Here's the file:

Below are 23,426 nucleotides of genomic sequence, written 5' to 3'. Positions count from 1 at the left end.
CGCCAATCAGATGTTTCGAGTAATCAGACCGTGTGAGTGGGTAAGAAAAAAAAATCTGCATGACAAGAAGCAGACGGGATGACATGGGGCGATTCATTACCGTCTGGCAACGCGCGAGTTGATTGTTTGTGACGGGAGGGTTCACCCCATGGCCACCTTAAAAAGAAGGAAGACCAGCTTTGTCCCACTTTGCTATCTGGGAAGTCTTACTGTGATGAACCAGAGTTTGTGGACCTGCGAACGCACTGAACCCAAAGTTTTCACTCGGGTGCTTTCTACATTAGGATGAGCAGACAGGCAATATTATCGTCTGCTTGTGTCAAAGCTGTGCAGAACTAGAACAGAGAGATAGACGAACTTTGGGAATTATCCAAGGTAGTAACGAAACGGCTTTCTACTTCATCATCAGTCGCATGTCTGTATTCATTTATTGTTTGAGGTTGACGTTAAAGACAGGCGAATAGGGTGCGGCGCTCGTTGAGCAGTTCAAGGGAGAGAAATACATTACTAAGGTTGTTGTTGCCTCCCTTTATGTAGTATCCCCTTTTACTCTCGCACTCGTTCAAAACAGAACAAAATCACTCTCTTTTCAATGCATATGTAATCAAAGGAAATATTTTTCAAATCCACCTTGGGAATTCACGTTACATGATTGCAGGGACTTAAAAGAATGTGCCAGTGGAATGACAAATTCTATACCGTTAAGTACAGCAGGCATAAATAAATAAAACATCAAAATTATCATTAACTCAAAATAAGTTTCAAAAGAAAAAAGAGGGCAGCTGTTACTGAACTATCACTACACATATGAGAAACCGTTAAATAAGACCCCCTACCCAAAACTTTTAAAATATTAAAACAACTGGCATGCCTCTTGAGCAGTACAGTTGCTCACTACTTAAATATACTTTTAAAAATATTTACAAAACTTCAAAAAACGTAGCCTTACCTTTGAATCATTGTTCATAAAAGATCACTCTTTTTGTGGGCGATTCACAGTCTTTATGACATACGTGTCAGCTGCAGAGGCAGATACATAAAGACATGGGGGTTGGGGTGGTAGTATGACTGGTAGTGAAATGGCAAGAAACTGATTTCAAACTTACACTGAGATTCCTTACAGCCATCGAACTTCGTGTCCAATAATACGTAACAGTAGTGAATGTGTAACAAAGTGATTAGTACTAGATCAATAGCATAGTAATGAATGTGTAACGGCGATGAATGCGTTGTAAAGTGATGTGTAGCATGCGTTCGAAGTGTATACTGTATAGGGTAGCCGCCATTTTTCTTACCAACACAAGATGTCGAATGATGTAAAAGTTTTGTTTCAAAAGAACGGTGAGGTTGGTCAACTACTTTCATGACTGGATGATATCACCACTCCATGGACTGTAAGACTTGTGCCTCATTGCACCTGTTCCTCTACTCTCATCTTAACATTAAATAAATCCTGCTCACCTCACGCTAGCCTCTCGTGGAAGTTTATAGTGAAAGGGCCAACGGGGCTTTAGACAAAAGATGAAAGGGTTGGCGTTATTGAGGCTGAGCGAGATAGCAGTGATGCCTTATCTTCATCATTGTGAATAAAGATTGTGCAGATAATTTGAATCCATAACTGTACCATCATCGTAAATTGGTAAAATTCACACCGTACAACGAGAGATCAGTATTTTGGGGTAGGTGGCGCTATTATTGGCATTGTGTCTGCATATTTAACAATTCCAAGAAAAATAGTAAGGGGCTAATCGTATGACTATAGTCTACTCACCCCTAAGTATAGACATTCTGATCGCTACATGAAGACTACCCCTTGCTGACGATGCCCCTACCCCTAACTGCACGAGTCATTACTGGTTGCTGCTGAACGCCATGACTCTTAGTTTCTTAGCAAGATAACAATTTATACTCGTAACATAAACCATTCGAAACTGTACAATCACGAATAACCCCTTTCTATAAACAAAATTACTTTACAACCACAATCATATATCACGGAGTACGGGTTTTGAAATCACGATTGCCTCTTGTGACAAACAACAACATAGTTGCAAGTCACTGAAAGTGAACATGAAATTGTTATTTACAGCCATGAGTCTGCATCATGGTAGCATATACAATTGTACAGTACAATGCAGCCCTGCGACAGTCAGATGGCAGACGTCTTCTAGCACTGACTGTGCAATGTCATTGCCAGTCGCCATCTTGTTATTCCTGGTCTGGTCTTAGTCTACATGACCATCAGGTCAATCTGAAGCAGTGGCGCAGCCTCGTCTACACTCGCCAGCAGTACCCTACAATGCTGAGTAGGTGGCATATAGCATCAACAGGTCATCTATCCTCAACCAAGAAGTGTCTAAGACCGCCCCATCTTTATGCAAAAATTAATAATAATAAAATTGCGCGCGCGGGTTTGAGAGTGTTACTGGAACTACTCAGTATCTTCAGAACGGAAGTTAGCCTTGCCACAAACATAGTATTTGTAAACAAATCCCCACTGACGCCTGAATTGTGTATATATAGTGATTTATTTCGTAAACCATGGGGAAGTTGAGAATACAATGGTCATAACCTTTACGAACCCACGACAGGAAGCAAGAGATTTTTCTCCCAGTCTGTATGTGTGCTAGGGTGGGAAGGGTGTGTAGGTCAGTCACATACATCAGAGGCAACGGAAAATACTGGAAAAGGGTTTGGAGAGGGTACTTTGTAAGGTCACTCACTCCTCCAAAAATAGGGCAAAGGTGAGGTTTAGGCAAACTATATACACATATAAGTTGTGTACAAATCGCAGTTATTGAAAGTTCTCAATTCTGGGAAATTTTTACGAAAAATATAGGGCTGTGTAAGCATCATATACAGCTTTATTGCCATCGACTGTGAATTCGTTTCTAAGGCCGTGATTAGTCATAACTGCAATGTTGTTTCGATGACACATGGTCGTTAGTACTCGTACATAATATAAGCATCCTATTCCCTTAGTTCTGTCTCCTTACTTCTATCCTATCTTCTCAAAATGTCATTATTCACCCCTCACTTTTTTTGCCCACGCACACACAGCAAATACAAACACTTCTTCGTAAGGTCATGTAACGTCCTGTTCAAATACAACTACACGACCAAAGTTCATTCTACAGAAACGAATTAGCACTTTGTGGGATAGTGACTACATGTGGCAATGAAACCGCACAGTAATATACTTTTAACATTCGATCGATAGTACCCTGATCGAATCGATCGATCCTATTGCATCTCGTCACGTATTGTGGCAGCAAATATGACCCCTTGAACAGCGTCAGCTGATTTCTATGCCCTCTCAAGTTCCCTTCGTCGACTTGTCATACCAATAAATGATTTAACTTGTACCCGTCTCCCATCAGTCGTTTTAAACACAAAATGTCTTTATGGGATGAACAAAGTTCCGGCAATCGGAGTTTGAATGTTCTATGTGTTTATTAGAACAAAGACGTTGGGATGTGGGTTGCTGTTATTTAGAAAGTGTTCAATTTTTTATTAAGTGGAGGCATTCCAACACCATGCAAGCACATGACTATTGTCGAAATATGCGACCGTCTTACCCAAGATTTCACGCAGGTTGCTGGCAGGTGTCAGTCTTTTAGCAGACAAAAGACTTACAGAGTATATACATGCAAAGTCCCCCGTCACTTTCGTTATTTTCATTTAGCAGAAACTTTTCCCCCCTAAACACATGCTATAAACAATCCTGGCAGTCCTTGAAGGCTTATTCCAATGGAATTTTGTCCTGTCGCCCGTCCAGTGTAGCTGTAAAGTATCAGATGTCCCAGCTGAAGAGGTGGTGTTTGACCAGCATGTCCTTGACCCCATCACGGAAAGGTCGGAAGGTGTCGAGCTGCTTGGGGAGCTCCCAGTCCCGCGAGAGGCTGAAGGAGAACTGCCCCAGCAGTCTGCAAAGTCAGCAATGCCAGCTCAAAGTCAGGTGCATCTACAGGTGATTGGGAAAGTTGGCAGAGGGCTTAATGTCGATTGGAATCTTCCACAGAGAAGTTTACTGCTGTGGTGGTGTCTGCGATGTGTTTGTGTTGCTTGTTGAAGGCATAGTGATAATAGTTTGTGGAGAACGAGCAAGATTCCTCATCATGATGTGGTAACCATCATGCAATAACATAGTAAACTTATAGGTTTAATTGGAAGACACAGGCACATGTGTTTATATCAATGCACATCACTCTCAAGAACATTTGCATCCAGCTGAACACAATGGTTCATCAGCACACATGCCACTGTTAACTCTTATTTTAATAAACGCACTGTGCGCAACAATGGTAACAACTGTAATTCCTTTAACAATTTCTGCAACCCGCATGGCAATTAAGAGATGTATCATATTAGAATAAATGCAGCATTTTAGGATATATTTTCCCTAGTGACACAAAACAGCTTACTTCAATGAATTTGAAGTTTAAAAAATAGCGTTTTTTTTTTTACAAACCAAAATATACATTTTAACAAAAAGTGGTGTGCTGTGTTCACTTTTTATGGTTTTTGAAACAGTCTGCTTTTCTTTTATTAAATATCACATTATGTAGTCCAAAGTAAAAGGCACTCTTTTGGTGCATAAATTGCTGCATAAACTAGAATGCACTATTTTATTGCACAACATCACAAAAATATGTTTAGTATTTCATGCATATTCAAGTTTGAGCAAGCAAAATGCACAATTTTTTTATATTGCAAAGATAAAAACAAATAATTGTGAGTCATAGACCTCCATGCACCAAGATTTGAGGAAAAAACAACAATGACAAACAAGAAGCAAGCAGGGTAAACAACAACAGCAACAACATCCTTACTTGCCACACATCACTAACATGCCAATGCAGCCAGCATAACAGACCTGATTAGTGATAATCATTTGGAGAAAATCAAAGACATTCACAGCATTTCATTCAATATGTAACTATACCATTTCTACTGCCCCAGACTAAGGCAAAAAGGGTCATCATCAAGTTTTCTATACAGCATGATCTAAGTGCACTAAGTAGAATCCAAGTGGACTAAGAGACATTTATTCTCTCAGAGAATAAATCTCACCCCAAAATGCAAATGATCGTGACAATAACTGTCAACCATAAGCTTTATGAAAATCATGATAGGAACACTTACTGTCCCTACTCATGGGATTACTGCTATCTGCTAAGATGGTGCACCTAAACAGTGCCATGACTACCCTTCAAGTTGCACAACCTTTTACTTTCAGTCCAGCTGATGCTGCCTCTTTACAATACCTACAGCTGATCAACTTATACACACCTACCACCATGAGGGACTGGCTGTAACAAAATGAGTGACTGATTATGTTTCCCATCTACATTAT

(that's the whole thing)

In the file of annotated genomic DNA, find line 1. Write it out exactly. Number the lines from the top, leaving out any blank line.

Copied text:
Below are 23,426 nucleotides of genomic sequence, written 5' to 3'. Positions count from 1 at the left end.